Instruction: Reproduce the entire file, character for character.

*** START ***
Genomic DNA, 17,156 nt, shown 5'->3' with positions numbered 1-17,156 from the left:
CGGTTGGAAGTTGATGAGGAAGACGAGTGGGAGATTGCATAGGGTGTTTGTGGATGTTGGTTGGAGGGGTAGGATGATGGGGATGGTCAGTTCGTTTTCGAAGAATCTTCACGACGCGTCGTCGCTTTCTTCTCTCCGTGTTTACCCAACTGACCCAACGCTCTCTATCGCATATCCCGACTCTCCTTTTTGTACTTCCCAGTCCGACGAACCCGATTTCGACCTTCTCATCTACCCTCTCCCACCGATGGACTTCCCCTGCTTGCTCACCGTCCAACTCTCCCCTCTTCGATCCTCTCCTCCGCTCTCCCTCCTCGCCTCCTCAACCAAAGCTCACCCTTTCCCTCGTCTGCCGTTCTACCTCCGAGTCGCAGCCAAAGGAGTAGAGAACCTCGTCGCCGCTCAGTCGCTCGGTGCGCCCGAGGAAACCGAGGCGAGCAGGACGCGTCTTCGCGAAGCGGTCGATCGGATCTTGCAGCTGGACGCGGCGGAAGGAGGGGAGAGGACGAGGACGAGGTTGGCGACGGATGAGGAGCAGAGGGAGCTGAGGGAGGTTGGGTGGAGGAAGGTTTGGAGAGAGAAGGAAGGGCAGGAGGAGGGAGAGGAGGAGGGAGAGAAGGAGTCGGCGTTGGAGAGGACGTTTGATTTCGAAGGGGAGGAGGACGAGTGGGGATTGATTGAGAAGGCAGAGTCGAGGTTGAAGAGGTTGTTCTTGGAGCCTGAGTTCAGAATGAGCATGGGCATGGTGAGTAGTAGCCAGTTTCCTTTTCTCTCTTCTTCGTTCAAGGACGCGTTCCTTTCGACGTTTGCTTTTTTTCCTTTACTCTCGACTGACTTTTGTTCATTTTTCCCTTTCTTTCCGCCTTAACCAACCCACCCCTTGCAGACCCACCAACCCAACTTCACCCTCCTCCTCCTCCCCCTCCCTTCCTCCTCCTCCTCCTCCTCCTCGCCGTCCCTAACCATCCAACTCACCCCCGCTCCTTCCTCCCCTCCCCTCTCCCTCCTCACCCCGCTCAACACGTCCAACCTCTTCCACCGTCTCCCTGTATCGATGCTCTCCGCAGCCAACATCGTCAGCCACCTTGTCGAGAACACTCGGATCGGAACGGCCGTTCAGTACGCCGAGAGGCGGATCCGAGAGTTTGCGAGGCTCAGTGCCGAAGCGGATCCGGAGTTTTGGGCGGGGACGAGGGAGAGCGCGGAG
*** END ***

Genomic DNA, 17,156 nt, shown 5'->3' with positions numbered 1-17,156 from the left:
CGGTTGGAAGTTGATGAGGAAGACGAGTGGGAGATTGCATAGGGTGTTTGTGGATGTTGGTTGGAGGGGTAGGATGATGGGGATGGTCAGTTCGTTTTCGAAGAATCTTCACGACGCGTCGTCGCTTTCTTCTCTCCGTGTTTACCCAACTGACCCAACGCTCTCTATCGCATATCCCGACTCTCCTTTTTGTACTTCCCAGTCCGACGAACCCGATTTCGACCTTCTCATCTACCCTCTCCCACCGATGGACTTCCCCTGCTTGCTCACCGTCCAACTCTCCCCTCTTCGATCCTCTCCTCCGCTCTCCCTCCTCGCCTCCTCAACCAAAGCTCACCCTTTCCCTCGTCTGCCGTTCTACCTCCGAGTCGCAGCCAAAGGAGTAGAGAACCTCGTCGCCGCTCAGTCGCTCGGTGCGCCCGAGGAAACCGAGGCGAGCAGGACGCGTCTTCGCGAAGCGGTCGATCGGATCTTGCAGCTGGACGCGGCGGAAGGAGGGGAGAGGACGAGGACGAGGTTGGCGACGGATGAGGAGCAGAGGGAGCTGAGGGAGGTTGGGTGGAGGAAGGTTTGGAGAGAGAAGGAAGGGCAGGAGGAGGGAGAGGAGGAGGGAGAGAAGGAGTCGGCGTTGGAGAGGACGTTTGATTTCGAAGGGGAGGAGGACGAGTGGGGATTGATTGAGAAGGCAGAGTCGAGGTTGAAGAGGTTGTTCTTGGAGCCTGAGTTCAGAATGAGCATGGGCATGGTGAGTAGTAGCCAGTTTCCTTTTCTCTCTTCTTCGTTCAAGGACGCGTTCCTTTCGACGTTTGCTTTTTTTCCTTTACTCTCGACTGACTTTTGTTCATTTTTCCCTTTCTTTCCGCCTTAACCAACCCACCCCTTGCAGACCCACCAACCCAACTTCACCCTCCTCCTCCTCCCCCTCCCTTCCTCCTCCTCCTCCTCCTCCTCGCCGTCCCTAACCATCCAACTCACCCCCGCTCCTTCCTCCCCTCCCCTCTCCCTCCTCACCCCGCTCAACACGTCCAACCTCTTCCACCGTCTCCCTGTATCGATGCTCTCCGCAGCCAACATCGTCAGCCACCTTGTCGAGAACACTCGGATCGGAACGGCCGTTCAGTACGCCGAGAGGCGGATCCGAGAGTTTGCGAGGCTCAGTGCCGAAGCGGATCCGGAGTTTTGGGCGGGGACGAGGGAGAGCGCGGAG